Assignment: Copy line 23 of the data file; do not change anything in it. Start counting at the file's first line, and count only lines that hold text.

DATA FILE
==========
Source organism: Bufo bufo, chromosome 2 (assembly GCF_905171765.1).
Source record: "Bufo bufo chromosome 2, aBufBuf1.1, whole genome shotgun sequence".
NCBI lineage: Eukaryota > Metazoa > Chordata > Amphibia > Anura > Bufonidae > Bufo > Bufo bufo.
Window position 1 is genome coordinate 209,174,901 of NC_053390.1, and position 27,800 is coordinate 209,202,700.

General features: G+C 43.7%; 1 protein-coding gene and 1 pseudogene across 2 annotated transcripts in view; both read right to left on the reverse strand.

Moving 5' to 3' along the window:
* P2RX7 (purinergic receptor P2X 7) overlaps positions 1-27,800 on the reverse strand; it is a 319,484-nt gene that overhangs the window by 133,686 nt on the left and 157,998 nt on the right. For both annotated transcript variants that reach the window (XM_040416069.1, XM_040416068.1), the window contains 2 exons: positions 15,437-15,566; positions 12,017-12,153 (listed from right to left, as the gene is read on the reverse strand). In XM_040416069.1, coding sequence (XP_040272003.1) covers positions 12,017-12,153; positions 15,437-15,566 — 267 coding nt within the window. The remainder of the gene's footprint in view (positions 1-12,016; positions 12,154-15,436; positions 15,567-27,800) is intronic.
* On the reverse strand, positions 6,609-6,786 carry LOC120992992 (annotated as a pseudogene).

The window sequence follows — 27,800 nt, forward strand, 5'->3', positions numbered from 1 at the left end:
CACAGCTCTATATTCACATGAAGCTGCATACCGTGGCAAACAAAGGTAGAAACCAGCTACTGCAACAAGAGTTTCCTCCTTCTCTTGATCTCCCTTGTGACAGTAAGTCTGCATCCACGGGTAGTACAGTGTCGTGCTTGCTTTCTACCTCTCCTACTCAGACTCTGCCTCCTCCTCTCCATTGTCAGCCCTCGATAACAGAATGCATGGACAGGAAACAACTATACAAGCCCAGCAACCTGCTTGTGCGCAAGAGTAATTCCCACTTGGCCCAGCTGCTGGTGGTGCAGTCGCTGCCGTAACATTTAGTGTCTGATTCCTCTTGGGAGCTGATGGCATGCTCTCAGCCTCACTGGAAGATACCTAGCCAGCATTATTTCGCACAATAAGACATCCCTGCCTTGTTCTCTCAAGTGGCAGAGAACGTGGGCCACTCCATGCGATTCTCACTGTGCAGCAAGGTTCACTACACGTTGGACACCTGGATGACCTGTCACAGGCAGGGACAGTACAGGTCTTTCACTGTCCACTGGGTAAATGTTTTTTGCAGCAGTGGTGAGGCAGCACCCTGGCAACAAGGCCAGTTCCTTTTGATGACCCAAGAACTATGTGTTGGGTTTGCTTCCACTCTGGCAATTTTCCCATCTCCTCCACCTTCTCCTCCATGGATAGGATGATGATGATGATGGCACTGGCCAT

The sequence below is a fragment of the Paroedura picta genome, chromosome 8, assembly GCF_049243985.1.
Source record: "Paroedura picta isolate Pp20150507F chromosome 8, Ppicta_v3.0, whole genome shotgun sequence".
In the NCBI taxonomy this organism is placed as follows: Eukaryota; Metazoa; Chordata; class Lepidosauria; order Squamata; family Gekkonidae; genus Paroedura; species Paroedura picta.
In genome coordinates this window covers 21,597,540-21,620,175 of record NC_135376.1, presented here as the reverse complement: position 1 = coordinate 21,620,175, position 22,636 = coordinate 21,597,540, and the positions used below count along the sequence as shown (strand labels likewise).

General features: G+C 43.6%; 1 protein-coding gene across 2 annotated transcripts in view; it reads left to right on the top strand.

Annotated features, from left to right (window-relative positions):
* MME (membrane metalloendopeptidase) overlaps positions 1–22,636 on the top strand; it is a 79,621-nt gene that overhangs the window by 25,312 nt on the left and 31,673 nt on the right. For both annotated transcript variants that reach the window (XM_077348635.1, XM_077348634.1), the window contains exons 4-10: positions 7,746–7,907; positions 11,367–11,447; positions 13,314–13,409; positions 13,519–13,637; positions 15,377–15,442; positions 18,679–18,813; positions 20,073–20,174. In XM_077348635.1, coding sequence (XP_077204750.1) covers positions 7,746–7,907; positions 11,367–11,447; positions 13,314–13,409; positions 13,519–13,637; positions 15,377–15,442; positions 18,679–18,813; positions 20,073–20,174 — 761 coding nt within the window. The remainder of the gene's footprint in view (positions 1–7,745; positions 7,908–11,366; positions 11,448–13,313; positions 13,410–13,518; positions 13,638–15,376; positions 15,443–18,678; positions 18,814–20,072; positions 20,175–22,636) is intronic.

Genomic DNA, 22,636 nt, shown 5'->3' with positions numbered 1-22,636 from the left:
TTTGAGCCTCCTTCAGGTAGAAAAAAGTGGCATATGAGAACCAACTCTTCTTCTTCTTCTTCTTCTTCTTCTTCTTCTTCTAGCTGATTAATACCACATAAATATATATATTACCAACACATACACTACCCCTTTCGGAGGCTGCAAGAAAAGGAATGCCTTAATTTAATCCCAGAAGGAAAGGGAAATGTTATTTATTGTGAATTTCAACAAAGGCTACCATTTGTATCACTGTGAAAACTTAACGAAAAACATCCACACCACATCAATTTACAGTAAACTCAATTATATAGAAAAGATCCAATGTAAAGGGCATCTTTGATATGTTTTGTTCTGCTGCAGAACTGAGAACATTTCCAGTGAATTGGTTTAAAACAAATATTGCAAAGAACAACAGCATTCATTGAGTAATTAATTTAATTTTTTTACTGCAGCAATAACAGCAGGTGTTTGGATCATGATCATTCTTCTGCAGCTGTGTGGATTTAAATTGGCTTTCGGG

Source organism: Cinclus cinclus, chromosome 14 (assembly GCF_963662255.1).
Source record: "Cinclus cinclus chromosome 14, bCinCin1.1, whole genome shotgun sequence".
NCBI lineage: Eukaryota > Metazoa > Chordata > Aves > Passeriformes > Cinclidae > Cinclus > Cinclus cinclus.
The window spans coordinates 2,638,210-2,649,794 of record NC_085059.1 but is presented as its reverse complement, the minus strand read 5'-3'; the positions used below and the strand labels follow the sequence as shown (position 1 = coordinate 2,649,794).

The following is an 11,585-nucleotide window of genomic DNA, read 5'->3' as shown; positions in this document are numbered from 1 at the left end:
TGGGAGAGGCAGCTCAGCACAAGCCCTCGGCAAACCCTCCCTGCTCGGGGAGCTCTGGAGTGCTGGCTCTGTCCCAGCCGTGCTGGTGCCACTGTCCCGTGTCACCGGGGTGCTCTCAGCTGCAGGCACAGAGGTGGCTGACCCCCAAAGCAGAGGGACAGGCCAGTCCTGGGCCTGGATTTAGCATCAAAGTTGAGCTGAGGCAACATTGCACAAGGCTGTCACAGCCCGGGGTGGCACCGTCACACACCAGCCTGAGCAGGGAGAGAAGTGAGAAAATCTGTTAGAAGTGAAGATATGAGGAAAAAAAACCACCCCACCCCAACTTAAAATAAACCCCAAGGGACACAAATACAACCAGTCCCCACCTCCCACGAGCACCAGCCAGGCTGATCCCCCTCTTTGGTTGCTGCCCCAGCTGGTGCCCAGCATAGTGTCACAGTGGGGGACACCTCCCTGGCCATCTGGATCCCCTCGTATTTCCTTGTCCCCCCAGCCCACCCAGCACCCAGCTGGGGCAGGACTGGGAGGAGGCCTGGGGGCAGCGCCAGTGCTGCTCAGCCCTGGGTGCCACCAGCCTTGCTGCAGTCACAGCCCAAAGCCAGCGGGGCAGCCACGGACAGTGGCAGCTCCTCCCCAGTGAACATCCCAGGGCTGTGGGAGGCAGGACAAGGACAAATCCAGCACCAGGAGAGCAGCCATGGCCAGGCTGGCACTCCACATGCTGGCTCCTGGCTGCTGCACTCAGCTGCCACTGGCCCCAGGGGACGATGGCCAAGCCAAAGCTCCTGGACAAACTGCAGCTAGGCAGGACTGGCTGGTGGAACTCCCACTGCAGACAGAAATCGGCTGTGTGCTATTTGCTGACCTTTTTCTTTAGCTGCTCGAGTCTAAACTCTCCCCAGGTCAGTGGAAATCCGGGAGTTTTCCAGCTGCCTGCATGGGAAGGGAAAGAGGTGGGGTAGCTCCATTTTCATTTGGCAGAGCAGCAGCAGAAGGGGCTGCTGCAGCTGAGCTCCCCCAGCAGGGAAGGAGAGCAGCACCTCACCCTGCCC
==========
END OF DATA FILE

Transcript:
The window spans coordinates 2,638,210-2,649,794 of record NC_085059.1 but is presented as its reverse complement, the minus strand read 5'-3'; the positions used below and the strand labels follow the sequence as shown (position 1 = coordinate 2,649,794).